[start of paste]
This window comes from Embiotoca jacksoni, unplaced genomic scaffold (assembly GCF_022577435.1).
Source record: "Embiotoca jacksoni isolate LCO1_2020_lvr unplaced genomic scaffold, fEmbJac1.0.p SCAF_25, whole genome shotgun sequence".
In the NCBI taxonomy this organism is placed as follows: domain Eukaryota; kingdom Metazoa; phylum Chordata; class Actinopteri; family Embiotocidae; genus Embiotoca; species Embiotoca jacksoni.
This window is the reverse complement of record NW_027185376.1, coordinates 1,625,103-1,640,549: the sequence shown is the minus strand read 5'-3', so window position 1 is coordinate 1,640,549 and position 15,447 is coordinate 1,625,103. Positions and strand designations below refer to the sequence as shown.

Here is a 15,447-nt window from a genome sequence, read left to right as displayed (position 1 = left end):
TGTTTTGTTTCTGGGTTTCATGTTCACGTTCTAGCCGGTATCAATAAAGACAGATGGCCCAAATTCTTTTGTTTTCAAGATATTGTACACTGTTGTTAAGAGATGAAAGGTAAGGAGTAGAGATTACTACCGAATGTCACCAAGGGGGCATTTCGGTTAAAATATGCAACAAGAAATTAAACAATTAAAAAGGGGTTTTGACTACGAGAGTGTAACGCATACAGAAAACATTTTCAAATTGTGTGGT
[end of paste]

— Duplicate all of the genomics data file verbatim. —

This window comes from Embiotoca jacksoni, unplaced genomic scaffold (assembly GCF_022577435.1).
Source record: "Embiotoca jacksoni isolate LCO1_2020_lvr unplaced genomic scaffold, fEmbJac1.0.p SCAF_25, whole genome shotgun sequence".
In the NCBI taxonomy this organism is placed as follows: domain Eukaryota; kingdom Metazoa; phylum Chordata; class Actinopteri; family Embiotocidae; genus Embiotoca; species Embiotoca jacksoni.
This window is the reverse complement of record NW_027185376.1, coordinates 1,625,103-1,640,549: the sequence shown is the minus strand read 5'-3', so window position 1 is coordinate 1,640,549 and position 15,447 is coordinate 1,625,103. Positions and strand designations below refer to the sequence as shown.

Here is a 15,447-nt window from a genome sequence, read left to right as displayed (position 1 = left end):
TGTTTTGTTTCTGGGTTTCATGTTCACGTTCTAGCCGGTATCAATAAAGACAGATGGCCCAAATTCTTTTGTTTTCAAGATATTGTACACTGTTGTTAAGAGATGAAAGGTAAGGAGTAGAGATTACTACCGAATGTCACCAAGGGGGCATTTCGGTTAAAATATGCAACAAGAAATTAAACAATTAAAAAGGGGTTTTGACTACGAGAGTGTAACGCATACAGAAAACATTTTCAAATTGTGTGGT